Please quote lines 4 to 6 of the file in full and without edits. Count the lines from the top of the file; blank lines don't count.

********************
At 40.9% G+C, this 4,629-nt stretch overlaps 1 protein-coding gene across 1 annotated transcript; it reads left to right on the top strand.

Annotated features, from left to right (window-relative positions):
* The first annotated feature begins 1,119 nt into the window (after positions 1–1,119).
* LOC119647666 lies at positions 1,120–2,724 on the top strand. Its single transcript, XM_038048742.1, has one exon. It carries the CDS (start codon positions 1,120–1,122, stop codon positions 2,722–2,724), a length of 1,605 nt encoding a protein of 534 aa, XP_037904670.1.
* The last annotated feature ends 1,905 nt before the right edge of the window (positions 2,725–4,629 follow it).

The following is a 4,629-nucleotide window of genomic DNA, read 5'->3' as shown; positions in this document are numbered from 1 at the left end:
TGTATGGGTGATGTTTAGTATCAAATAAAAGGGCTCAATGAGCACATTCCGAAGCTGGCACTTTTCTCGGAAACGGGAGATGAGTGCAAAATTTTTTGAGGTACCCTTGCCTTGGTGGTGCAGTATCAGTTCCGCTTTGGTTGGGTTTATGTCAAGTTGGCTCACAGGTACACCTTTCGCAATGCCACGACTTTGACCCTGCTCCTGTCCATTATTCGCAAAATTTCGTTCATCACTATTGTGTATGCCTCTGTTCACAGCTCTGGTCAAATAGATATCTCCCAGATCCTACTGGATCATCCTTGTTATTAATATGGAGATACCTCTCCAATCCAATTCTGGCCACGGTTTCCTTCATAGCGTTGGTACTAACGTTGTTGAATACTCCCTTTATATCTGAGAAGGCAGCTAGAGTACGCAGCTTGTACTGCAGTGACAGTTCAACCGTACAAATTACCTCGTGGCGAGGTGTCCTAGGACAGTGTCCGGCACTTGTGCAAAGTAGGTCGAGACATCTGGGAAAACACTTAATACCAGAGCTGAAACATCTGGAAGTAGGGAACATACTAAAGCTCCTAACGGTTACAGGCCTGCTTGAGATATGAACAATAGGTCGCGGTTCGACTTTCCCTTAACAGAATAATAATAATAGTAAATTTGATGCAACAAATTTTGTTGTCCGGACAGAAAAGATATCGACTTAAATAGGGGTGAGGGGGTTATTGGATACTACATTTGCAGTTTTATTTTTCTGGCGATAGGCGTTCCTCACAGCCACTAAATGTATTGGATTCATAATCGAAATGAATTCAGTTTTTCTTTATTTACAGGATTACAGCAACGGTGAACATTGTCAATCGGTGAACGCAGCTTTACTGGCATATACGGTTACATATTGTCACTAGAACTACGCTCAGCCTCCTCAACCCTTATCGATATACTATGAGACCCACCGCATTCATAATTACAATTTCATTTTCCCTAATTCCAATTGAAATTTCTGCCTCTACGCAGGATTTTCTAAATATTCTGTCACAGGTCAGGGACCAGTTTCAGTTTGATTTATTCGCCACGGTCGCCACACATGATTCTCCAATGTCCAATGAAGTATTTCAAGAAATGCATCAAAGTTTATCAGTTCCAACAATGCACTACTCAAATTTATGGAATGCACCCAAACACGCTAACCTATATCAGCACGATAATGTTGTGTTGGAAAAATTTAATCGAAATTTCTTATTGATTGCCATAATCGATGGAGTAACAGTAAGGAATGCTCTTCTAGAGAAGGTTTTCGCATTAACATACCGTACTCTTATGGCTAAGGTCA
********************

* LOC119647666 lies at positions 1,120–2,724 on the top strand. Its single transcript, XM_038048742.1, has one exon. It carries the CDS (start codon positions 1,120–1,122, stop codon positions 2,722–2,724), a length of 1,605 nt encoding a protein of 534 aa, XP_037904670.1.
* The last annotated feature ends 1,905 nt before the right edge of the window (positions 2,725–4,629 follow it).

The following is a 4,629-nucleotide window of genomic DNA, read 5'->3' as shown; positions in this document are numbered from 1 at the left end: